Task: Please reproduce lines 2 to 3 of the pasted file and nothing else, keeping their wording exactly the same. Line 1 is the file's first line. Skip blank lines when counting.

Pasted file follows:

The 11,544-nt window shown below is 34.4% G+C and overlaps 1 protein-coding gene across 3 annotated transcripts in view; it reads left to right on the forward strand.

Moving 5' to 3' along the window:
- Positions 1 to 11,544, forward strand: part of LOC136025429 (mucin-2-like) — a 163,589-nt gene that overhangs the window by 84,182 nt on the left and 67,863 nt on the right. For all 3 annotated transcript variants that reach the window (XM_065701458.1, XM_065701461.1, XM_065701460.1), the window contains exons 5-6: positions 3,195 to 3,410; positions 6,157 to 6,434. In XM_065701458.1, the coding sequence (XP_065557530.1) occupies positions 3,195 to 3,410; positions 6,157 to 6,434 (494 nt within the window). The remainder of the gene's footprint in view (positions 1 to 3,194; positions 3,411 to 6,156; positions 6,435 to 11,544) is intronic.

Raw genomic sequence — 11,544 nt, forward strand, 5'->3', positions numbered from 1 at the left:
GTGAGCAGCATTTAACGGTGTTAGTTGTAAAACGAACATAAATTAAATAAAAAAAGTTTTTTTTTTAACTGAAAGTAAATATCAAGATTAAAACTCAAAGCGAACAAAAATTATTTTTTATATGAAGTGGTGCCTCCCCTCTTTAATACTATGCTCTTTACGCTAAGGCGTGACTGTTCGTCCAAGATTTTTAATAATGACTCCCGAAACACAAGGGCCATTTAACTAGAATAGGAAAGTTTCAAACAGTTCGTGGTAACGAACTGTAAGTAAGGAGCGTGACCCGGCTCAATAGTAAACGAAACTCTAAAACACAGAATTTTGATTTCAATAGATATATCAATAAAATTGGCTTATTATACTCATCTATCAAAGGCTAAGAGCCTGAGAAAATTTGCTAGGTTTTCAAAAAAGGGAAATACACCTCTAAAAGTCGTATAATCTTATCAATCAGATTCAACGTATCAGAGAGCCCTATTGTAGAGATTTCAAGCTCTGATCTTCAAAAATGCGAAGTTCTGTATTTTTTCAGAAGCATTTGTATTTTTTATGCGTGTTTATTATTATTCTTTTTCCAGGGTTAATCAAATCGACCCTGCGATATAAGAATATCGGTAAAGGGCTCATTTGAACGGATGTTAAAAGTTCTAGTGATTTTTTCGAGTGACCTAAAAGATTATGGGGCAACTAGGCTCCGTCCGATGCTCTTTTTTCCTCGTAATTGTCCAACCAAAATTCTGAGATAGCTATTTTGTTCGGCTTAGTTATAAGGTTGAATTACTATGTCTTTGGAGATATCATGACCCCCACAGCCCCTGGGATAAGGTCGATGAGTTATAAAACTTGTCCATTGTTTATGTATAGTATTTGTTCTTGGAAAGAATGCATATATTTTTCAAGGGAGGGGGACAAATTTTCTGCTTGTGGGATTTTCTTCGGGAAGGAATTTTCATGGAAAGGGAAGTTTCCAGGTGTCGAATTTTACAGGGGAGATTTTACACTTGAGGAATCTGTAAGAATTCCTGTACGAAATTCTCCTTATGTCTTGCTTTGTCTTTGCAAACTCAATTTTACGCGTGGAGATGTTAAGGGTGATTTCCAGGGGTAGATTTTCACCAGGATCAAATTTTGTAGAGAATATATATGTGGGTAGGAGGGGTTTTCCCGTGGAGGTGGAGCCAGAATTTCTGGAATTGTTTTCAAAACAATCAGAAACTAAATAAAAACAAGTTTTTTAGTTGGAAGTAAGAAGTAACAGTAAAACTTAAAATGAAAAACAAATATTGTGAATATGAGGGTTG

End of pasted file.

Moving 5' to 3' along the window:
- Positions 1 to 11,544, forward strand: part of LOC136025429 (mucin-2-like) — a 163,589-nt gene that overhangs the window by 84,182 nt on the left and 67,863 nt on the right. For all 3 annotated transcript variants that reach the window (XM_065701458.1, XM_065701461.1, XM_065701460.1), the window contains exons 5-6: positions 3,195 to 3,410; positions 6,157 to 6,434. In XM_065701458.1, the coding sequence (XP_065557530.1) occupies positions 3,195 to 3,410; positions 6,157 to 6,434 (494 nt within the window). The remainder of the gene's footprint in view (positions 1 to 3,194; positions 3,411 to 6,156; positions 6,435 to 11,544) is intronic.